My drawing companions tease me that no matter what I draw – a rock, a tree, an animal – it ends up looking vaguely like the human figure.
A drawing of a cliff face also seems to hold a variety of human faces, snouts and orifices –
Another rock drawing suggest reclining figures, hairy crevices and the folds of flesh –
A drawing of tree hints at perhaps a headless torso, arms, a belly-button –
Another tree could be an underarm, or a knee –
That is my hand, my mark, apparently.
Out in the sun and wind, facing these cliffs, blown away by the sheer force of the place, it’s hard to even put pencil to paper, the desire to simply soak in the splendour of the day is so overpowering.
Yes, this too is Toronto…
Weekly Photo Challenge – Broken
There’s a path up to a kind of open-air theatre I don’t often take. Somewhere over the months it has transformed into a dandelion sanctuary, a place for the entertaining of masses of dandelions.Up and around the corner, looking deep into the ravine, everything is lush, every last tree and bush has become green – And amongst the branches the drama of living, of survival, of hunting and feeding and resting rages on – At the pond, a small mysterious standoff unfolds –
A lover’s quarrel, perhaps…
Weekly Photo Challenge – Enveloped
The other night was a full moon.
I hopped on my bike, heading east on side streets I haven’t explored yet, past, along and through streets I’ve only heard about in the news – gangs, a shooting, a funeral.
I ended up looking over some kind of park at the back of a community centre. A neighbourhood of tall apartment buildings and bungalows. Tons of kids still out playing, even in the dark. Funny thing, how the most notorious neighbourhoods of the city are also raising the most children.Sitting on a bench, listening to the kids and watching the moon, I thought of Em in France, wondered if she was looking at this very moon over there, walking her dog in the evening.
I love this about the moon, it makes me feel how small we are on a spinning planet, all looking out at the same moon.Em tells me she was indeed out seeing that very same full moon, and sends a picture of a glorious, blooming rose.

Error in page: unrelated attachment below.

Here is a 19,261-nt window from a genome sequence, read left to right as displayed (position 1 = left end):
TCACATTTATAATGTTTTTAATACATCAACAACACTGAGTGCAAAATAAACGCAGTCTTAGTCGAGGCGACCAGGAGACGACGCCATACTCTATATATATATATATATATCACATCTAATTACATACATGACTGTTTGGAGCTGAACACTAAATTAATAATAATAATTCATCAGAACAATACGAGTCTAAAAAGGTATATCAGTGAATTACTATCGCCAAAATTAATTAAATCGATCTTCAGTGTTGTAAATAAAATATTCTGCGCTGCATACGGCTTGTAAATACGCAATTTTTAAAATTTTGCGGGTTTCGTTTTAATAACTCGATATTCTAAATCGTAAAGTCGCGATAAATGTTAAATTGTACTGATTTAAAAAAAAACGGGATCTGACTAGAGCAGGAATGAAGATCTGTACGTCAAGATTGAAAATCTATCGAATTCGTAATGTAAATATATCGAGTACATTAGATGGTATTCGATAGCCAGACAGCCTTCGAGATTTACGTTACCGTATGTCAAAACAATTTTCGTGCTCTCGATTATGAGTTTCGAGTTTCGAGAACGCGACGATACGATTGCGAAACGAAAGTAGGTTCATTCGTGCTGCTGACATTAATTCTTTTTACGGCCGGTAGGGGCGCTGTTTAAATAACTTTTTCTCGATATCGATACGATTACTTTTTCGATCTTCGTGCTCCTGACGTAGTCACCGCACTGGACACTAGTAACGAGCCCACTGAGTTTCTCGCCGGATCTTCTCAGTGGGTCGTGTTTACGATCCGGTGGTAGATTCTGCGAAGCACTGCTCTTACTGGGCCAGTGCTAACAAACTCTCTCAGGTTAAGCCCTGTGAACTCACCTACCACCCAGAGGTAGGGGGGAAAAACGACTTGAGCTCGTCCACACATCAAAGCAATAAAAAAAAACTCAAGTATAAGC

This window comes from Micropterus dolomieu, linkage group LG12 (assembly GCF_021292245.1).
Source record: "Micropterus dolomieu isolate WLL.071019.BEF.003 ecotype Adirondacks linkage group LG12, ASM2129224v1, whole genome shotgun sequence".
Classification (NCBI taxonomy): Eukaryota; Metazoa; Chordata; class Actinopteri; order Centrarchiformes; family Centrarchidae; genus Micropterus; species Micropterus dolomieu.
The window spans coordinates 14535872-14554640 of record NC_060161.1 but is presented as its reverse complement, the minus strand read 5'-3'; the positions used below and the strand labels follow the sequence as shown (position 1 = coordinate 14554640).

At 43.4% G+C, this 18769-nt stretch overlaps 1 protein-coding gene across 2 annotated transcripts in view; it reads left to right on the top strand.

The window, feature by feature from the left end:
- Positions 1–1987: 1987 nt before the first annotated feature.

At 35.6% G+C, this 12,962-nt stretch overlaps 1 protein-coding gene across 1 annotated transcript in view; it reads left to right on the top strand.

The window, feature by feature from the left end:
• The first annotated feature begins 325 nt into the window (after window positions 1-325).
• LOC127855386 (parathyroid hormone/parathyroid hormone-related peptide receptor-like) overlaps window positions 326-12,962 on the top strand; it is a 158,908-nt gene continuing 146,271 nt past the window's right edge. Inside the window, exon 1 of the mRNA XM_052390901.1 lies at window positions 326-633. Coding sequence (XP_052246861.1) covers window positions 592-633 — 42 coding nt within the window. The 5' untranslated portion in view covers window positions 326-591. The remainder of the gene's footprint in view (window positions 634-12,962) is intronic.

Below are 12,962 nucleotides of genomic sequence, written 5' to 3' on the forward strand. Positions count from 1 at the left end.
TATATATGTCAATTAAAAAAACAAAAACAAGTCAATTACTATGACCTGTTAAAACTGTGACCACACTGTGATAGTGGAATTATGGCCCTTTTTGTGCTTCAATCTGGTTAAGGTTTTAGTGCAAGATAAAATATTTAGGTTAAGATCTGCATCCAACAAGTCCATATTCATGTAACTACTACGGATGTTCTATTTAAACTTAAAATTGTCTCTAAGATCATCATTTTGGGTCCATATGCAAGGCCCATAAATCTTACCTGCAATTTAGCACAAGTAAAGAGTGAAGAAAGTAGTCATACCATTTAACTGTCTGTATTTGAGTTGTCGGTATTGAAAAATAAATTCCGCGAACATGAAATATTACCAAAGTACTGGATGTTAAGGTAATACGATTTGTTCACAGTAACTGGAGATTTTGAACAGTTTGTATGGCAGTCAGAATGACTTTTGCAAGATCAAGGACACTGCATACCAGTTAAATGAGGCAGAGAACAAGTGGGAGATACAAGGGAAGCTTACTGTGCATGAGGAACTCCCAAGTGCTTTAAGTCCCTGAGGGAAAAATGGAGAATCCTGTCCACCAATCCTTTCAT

Here the roses are maybe a month away and everyone is still licking their wounds from the long brutal winter – it’s fierce frigid temperatures and endless quantities of snow, as if somehow it’s responsible for the state of the economy, tension in marriages, the deteriorating health of aging parents, aside from the devastation to any number of tender plants in gardens.
The sudden spring is still a shock of disbelief.Each morning I’m on the patio doing sunrise ceremony, grateful for the new day and hot coffee, delighting in the variations in the clouds, watching them move from wispy vertebrae to fingers of god, hinting at summer storms to come.Even here in the crummy, notorious neighbourhoods, the skies reveal their splendour every day, and up amongst the clouds, geese and ducks pass, looking for places to settle in for the season, seagulls hurry by in singles – this one heading south, that one heading north, another crossing by east to west. Like business men they seem, rushing about with self-important determination.From France Em reminds me: Each fleeting moment is real and true.
And it occurs to me that even weeds have their own kind of beauty.Weekly Photo Challenge – Forces of Nature
The sun is already well above the horizon, but I go on down anyway.
It’s a tiny paradise of riotous sound down here, a cacophony of birds – funny to think we associate being in nature with quiet, when it can be so very noisy.
A red-winged blackbird flies straight at me as if to say, Hello! Where have you been? It’s been a few days, and you’ve missed all kinds of things – the buds are all over the trees, the geese have taken over the duck ponds, and they fight with the muskrat who’s always after their eggs, and the turtles are back, and so much is going on… what happened to you?The push-pull – some days I think, really I don’t need any more half-assed nature photos, so I skip it, stay home and do yoga.
Other days I head out, starting with a kind of fast walk exercise intention, and then inevitably there’s an image – a flicker of light in the trees, the grasses, the movement of a bird, an animal, and I pull my camera out of my bag and I’m in, disappearing for hours into this world.But although I love taking pictures, I know that for me the camera is really more of a pretext to hang out here.